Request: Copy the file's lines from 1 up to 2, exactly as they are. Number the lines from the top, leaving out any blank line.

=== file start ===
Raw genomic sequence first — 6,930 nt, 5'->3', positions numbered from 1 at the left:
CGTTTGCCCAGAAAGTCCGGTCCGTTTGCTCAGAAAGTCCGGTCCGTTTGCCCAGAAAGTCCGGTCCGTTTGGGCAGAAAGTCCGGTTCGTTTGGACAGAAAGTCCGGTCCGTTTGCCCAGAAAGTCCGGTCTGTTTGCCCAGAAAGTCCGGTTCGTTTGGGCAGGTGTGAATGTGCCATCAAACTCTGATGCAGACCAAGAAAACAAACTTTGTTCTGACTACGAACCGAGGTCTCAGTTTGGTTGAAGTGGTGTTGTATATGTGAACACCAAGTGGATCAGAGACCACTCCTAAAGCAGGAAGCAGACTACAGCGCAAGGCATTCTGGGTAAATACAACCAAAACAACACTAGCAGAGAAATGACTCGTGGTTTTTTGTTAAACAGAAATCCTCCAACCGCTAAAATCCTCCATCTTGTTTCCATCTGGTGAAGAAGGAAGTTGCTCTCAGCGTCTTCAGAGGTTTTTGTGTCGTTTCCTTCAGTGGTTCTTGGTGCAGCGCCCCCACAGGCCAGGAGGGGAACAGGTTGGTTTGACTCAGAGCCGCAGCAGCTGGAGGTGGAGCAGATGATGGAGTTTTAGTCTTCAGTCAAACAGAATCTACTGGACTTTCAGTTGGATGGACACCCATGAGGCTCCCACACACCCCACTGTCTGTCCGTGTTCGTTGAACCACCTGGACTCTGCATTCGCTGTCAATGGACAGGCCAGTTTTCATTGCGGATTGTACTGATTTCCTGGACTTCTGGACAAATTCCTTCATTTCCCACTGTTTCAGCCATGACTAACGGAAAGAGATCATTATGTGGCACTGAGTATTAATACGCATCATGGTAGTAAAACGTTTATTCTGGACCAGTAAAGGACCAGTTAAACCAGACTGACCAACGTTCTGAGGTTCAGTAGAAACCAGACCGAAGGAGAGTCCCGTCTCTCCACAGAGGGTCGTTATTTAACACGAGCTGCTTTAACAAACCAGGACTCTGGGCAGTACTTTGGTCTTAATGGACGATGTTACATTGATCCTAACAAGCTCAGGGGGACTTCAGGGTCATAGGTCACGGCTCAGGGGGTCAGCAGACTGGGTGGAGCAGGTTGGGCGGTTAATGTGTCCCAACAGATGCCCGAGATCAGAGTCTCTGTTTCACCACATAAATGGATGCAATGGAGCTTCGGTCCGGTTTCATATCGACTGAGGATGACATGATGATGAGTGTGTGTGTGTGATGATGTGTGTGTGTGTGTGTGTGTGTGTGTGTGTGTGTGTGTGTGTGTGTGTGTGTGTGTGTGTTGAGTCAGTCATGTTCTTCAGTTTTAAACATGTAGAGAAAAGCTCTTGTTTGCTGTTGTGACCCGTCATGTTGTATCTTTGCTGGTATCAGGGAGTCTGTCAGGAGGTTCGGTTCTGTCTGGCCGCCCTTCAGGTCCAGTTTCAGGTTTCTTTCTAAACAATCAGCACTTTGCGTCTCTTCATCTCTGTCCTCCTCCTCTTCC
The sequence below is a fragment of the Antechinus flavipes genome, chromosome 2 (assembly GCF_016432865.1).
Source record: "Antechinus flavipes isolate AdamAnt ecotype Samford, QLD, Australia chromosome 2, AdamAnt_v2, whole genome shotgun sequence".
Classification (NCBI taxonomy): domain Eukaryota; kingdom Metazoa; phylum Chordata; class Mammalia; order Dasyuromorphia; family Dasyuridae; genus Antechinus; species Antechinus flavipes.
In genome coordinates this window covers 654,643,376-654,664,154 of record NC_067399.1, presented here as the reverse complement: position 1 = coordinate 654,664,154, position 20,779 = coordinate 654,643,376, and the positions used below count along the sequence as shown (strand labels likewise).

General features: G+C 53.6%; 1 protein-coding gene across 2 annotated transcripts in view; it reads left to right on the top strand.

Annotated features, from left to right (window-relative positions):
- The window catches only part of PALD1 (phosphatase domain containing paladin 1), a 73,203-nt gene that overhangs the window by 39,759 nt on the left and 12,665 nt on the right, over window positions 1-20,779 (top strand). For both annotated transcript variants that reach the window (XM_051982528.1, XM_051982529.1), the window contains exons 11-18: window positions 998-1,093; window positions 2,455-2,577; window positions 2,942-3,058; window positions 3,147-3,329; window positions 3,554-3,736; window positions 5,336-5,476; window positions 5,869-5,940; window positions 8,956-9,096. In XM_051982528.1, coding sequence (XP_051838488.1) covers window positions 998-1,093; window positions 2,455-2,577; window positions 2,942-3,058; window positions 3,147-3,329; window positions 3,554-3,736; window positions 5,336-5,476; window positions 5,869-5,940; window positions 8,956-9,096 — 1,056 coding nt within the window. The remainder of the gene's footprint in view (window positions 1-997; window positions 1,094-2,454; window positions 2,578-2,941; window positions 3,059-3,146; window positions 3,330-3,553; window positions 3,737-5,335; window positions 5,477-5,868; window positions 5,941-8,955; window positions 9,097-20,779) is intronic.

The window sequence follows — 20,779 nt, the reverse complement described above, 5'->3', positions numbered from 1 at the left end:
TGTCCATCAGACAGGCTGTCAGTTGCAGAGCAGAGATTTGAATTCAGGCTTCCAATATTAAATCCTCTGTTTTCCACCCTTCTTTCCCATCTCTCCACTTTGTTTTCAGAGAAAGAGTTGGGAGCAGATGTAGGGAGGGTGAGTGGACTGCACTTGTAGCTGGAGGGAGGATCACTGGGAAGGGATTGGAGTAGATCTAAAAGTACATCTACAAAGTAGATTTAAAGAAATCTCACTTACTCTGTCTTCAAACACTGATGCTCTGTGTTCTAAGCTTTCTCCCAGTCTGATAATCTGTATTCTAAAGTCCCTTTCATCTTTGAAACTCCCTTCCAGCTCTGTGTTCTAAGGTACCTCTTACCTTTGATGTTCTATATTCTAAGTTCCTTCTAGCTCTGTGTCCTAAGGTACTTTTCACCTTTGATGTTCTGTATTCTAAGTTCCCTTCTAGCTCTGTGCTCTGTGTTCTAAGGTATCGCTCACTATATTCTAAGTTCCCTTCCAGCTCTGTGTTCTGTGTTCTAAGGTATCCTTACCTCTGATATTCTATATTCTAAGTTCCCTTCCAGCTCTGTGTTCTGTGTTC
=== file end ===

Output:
Raw genomic sequence first — 6,930 nt, 5'->3', positions numbered from 1 at the left:
CGTTTGCCCAGAAAGTCCGGTCCGTTTGCTCAGAAAGTCCGGTCCGTTTGCCCAGAAAGTCCGGTCCGTTTGGGCAGAAAGTCCGGTTCGTTTGGACAGAAAGTCCGGTCCGTTTGCCCAGAAAGTCCGGTCTGTTTGCCCAGAAAGTCCGGTTCGTTTGGGCAGGTGTGAATGTGCCATCAAACTCTGATGCAGACCAAGAAAACAAACTTTGTTCTGACTACGAACCGAGGTCTCAGTTTGGTTGAAGTGGTGTTGTATATGTGAACACCAAGTGGATCAGAGACCACTCCTAAAGCAGGAAGCAGACTACAGCGCAAGGCATTCTGGGTAAATACAACCAAAACAACACTAGCAGAGAAATGACTCGTGGTTTTTTGTTAAACAGAAATCCTCCAACCGCTAAAATCCTCCATCTTGTTTCCATCTGGTGAAGAAGGAAGTTGCTCTCAGCGTCTTCAGAGGTTTTTGTGTCGTTTCCTTCAGTGGTTCTTGGTGCAGCGCCCCCACAGGCCAGGAGGGGAACAGGTTGGTTTGACTCAGAGCCGCAGCAGCTGGAGGTGGAGCAGATGATGGAGTTTTAGTCTTCAGTCAAACAGAATCTACTGGACTTTCAGTTGGATGGACACCCATGAGGCTCCCACACACCCCACTGTCTGTCCGTGTTCGTTGAACCACCTGGACTCTGCATTCGCTGTCAATGGACAGGCCAGTTTTCATTGCGGATTGTACTGATTTCCTGGACTTCTGGACAAATTCCTTCATTTCCCACTGTTTCAGCCATGACTAACGGAAAGAGATCATTATGTGGCACTGAGTATTAATACGCATCATGGTAGTAAAACGTTTATTCTGGACCAGTAAAGGACCAGTTAAACCAGACTGACCAACGTTCTGAGGTTCAGTAGAAACCAGACCGAAGGAGAGTCCCGTCTCTCCACAGAGGGTCGTTATTTAACACGAGCTGCTTTAACAAACCAGGACTCTGGGCAGTACTTTGGTCTTAATGGACGATGTTACATTGATCCTAACAAGCTCAGGGGGACTTCAGGGTCATAGGTCACGGCTCAGGGGGTCAGCAGACTGGGTGGAGCAGGTTGGGCGGTTAATGTGTCCCAACAGATGCCCGAGATCAGAGTCTCTGTTTCACCACATAAATGGATGCAATGGAGCTTCGGTCCGGTTTCATATCGACTGAGGATGACATGATGATGAGTGTGTGTGTGTGATGATGTGTGTGTGTGTGTGTGTGTGTGTGTGTGTGTGTGTGTGTGTGTGTGTGTGTGTGTGTGTTGAGTCAGTCATGTTCTTCAGTTTTAAACATGTAGAGAAAAGCTCTTGTTTGCTGTTGTGACCCGTCATGTTGTATCTTTGCTGGTATCAGGGAGTCTGTCAGGAGGTTCGGTTCTGTCTGGCCGCCCTTCAGGTCCAGTTTCAGGTTTCTTTCTAAACAATCAGCACTTTGCGTCTCTTCATCTCTGTCCTCCTCCTCTTCC